Please use this identifier to cite or link to this item: http://hdl.handle.net/1946/2986
English Proficiency of Icelandic and Immigrant Children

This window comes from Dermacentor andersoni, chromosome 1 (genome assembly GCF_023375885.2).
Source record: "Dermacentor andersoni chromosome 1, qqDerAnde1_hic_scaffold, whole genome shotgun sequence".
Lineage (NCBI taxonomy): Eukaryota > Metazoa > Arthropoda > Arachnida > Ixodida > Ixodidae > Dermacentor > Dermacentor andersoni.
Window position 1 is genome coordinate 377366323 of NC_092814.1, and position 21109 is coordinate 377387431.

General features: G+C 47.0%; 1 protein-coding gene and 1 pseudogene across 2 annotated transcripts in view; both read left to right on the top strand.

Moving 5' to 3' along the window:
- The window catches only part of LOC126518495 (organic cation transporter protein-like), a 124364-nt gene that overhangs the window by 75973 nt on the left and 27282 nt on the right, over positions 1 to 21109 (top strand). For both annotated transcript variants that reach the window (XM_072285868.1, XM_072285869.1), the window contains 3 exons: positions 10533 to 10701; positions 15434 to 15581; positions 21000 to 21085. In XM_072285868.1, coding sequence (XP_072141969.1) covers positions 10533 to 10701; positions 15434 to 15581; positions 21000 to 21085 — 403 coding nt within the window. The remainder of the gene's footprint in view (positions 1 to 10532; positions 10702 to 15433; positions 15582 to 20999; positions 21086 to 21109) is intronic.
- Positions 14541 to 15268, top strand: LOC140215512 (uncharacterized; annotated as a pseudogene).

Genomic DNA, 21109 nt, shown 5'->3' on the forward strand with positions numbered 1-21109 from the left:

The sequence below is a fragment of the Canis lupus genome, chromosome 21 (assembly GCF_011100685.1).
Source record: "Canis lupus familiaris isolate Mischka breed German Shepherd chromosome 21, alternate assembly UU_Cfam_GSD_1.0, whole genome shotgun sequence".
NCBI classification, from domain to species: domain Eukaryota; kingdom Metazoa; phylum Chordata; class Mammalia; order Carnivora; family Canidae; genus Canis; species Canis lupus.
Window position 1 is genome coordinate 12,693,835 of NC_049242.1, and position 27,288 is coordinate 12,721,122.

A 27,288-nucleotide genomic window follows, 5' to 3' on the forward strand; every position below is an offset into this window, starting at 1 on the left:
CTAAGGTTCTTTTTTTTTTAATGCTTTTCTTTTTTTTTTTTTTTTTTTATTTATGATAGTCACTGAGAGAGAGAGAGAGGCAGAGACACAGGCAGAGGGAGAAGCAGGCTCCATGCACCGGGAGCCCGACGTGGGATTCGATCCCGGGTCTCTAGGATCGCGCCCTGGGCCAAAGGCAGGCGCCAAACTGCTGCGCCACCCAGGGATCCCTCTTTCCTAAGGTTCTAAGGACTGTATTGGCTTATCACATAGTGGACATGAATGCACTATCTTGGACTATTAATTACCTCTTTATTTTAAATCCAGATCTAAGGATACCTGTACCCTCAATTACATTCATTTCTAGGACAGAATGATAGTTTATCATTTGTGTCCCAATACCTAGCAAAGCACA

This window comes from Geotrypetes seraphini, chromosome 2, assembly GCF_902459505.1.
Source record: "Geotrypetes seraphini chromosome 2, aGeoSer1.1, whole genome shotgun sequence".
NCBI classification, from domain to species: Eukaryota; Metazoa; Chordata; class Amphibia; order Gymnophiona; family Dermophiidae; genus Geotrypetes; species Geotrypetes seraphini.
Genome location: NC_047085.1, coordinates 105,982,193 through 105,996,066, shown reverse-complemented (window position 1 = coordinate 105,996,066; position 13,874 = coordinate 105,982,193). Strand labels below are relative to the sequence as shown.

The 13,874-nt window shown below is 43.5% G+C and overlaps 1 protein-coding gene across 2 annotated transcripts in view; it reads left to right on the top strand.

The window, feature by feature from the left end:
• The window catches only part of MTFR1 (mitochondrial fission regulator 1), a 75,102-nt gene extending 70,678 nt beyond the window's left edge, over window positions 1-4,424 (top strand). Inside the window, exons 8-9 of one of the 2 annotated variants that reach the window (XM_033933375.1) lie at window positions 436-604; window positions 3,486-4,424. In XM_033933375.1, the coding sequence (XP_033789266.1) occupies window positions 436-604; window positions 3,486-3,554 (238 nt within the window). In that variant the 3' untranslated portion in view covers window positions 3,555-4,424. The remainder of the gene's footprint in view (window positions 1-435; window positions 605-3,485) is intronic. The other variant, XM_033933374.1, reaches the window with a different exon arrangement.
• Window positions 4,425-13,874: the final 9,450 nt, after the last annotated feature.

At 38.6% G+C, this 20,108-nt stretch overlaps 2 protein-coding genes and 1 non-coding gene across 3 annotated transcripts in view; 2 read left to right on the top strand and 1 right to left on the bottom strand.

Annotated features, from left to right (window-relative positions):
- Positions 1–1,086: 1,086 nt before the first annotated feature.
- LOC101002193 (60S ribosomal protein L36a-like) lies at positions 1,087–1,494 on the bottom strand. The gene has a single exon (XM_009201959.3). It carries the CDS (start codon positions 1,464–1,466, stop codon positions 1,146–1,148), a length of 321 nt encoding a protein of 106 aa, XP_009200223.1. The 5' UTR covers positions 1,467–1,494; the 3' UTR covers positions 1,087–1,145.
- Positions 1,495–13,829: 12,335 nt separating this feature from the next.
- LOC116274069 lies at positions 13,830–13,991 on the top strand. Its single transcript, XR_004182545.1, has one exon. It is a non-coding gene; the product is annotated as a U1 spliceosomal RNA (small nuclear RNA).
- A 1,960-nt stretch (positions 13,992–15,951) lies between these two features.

The student population in Iceland is becoming culturally and linguistically more diverse. The goal of this study was to find out whether there is a discrepancy in English proficiency between Icelandic and immigrant learners; if so, what the possible reasons for it are; and whether teachers use the same or different strategies with the two groups of students. The data were gathered by means of surveys of two groups of subjects, students and teachers. The first group consisted of sixteen Icelandic and fifteen immigrant English language learners from the tenth grade in two primary schools in Reykjavik. The second group included twenty-five teachers of English. The findings indicate that there is a discrepancy in English proficiency between Icelandic and immigrant learners. The results also suggest that the majority of the teachers who responded do not receive specific assistance in teaching English as a foreign language to immigrant learners, and therefore more than half of them use the same teaching strategies for both groups of students.